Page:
- When your hand totals 17 or above, no matter what, stick
- If the dealer’s face-up card is 6 or below, and your hand totals 13 or above, stick.
- Otherwise twist (or if you just want to go home).
In start-up land, you need to assess multiple elements, as well as the original reason you went into market:
- Market potential
- The team and their skillset to deliver the current strategy, vs their skillset to deliver the new strategy.
Picture courtesy of jaygeorge from Pixabay.com
It’s the summer of 2015, and Rezonence has just graduated from BBC Labs with a handful of clients and the clear indication that we can solve the challenge facing legacy print publishers.
Publishers, however, were beginning to worry that before they’d even had the chance to transition from print revenue to digital ad-funding, everything could be taken away with the rise of ad-blockers – the most famous of them being Adblock plus.
At the time, as many ad-blockers had been downloaded (281m) as there were active members of Twitter (284m), and worse still, it seemed to be growing faster than any social network ever had – united by what, in the short term, appeared to be a better user experience.
The client request
City A.M. wanted to combat ad-blockers, to maximise the opportunity to monetise their 1.2 million unique users per month.
Martin Ashplant, their digital and social media director at the time, said they’d been tracking their audience for two months and found that 20 per cent were using ad-blockers.
“We produce content that has a value and serves an audience that understands the need to make money out of what we do. We have to protect our ad-funded model.”
Martin approached Rezonence to see if we could help, as no solution existed that met their needs. So, as Prash our CEO had done twice before (creating an ad-served solution over CMS integration for Super Yacht Group and adding video for Mediacom), we quickly identified a solution to Martin’s problem.
Here’s one I made earlier
As with all Prash’s solutions, it’s incredibly obvious once he has explained it — yet few would have ever thought of it. And on top of this, he had even thought of it before we had our first customer!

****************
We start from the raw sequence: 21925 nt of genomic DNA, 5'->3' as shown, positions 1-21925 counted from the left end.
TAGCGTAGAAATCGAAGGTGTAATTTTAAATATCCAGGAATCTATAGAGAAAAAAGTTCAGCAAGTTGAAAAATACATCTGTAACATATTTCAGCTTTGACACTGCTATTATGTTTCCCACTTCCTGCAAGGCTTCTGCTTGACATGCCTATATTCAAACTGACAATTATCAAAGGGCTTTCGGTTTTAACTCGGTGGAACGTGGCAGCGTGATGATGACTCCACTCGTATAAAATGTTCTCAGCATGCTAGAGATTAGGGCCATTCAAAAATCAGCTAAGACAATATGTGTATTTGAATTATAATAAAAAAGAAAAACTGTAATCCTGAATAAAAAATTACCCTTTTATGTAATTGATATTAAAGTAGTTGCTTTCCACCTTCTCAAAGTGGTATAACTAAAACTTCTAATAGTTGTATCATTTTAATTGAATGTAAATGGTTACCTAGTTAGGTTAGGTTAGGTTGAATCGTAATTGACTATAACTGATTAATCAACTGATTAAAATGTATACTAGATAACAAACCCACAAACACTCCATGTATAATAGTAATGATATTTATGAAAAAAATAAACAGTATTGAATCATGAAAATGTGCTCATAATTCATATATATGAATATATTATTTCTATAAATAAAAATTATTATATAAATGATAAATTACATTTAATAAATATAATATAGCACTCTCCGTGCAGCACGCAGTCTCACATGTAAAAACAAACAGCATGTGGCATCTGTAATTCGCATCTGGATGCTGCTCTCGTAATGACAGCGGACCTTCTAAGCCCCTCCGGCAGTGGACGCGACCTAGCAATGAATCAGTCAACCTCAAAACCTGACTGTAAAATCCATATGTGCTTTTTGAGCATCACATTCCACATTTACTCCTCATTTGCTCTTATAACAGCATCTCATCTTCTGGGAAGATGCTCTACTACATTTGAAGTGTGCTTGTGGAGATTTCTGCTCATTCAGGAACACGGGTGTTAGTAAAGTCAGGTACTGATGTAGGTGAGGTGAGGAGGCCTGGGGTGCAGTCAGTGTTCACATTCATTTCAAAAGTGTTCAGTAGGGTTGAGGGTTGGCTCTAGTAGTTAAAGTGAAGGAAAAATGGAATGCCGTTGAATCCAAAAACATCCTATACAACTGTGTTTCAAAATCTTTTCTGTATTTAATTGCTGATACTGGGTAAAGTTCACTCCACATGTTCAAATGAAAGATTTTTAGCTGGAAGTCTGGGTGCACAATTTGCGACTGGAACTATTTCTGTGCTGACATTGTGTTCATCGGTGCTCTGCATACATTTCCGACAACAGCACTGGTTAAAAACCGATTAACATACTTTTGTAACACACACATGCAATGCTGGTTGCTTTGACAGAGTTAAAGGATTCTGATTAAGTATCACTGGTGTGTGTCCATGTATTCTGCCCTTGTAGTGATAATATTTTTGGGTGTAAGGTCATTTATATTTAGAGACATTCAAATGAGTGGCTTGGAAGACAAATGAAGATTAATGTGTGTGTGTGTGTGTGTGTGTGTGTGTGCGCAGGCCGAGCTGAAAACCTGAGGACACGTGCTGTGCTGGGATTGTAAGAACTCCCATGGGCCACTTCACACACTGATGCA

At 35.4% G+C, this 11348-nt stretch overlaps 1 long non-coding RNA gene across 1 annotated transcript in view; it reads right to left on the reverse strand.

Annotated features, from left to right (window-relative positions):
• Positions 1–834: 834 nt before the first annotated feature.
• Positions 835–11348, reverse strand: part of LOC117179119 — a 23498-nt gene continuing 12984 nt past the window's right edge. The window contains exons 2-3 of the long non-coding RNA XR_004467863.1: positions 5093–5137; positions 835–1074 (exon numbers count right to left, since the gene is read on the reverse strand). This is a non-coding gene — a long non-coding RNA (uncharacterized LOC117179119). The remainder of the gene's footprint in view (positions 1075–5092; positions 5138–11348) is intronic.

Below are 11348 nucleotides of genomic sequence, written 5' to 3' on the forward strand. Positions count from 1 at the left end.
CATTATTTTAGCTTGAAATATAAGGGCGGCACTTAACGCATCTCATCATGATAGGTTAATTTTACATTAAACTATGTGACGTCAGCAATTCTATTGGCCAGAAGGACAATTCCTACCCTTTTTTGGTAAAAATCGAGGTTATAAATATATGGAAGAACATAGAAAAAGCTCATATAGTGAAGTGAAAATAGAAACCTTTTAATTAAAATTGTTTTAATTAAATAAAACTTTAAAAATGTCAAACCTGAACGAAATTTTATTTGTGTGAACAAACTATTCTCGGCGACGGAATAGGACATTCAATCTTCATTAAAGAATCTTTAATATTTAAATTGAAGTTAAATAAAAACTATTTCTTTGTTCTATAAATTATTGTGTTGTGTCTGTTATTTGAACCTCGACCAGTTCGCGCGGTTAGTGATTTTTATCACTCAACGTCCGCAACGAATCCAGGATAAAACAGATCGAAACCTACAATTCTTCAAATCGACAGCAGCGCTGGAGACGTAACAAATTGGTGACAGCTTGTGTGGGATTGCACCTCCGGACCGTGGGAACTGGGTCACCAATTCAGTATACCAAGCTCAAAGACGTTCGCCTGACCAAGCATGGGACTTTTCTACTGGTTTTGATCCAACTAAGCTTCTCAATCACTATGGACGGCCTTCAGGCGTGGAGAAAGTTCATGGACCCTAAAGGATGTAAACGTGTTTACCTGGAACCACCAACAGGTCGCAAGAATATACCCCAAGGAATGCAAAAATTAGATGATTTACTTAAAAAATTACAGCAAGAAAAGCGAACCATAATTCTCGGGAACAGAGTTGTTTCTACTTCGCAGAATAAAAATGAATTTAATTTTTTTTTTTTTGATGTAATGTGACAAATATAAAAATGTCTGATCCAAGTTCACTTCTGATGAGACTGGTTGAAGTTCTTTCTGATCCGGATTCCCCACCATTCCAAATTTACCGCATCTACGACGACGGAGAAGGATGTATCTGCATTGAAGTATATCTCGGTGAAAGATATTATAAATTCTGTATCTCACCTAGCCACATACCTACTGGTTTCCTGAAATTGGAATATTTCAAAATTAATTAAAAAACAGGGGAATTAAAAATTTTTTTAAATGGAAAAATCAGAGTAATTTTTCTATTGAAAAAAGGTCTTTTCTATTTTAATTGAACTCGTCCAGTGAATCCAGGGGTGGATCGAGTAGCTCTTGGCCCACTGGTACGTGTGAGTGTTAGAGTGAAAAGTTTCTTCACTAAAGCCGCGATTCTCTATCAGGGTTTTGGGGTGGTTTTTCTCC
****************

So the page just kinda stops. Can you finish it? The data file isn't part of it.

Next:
“Our technology needs to be unique (so far) in that it uses an active approach. It comes in two parts: the first locks the content and the second unlocks the content.
The first part is delivered with the page while the second is delivered via an AdServer. If a user has an ad-blocker installed, the second part is blocked which means the content remains locked. If the ad-blocker is turned off, the content is automatically unlocked.
All the other anti ad-blocking technologies technologies we’ve seen only load code with the page and attempt to then detect if a user is running an ad-blocker or not; this method is often circumvented by ad-blockers such as AdBlockPlus.”
In true Prash style his analogy was simple – the ad-served script was the key to the lock! So whilst all other solutions wanted to enter into a tech arms race, fighting AdBlockPlus on the consumers’ browser — where we would be constantly at a disadvantage — Rezonence’s solution chose to fight from a position of strength: the publishers CMS.
Putting it to the test
Very soon (in tech terms), Prash had developed the technology, and we were ready to test!
City A.M. launched on October 2015 for Firefox desktop users, which make up eight per cent of its audience, and within three months, the test was being heralded as a success by the industry with over 25 per cent having whitelisted.
If you really want some fun, you can read some of the AdBlock Plus hacker threads where dozens of reputable hackers (if there is such a thing!) tried to crack our solution.
We now had a list of clients lining up to use the solution — from B2B, to tech, to consumer publishers and from not just the UK, but across the world. We had coverage from esteemed media journalists such as Dominic Mills and The BBC’s Daniel Thomas, as well as the industry governing bodies (IAB, ISBA).
Stick or twist?
There seemed to be a mountain of demand for solving ad-blocking. Our solution was proving to be very successful — and better still, the route to market was far simpler than our existing product.
We would only have to onboard new publishers, and did not need to educate agencies and brands, reducing our supply chain by a third.
So it would seem on the surface that we had hit tech gold, with a seemly SaaS solution, ready to scale rapidly.
What would you have done? I was certainly keen to focus the whole team on delivering a counter block solution.
Prash took a much more strategic view, and this is why he is a visionary, not just a tech genius…
“We could solve ad-blocking and give publishers back the 20 per cent of their audience that they are currently not monetising.
But publishers’ existential crisis is not due to ad-blocking — that is another cut to the 1,000 that the loss of print revenue has created.
We need to stay true to the vision of a high yield, open access audience.”
So as you can guess, we stuck to solving reader revenue in line with the shortfall that is being created by the decline in print, and not ad-blocking.
And all those businesses that set up to solve ad-blocking, they have now pivoted, either to GDPR or micropayment solutions (things we are pretty nifty at too!). Indeed it will be interesting to see the impact the GDPR has on the industry — as its almost the inverse of ad-blocking: consumers had to download an ad-blocker, now consumers have to opt-in to data driven advertising.
All in all, we feel comfortable with our decision. We may yet revisit counter blocking measures – but only once we have run out of inventory!
This article was first published on the Rezonence blog.
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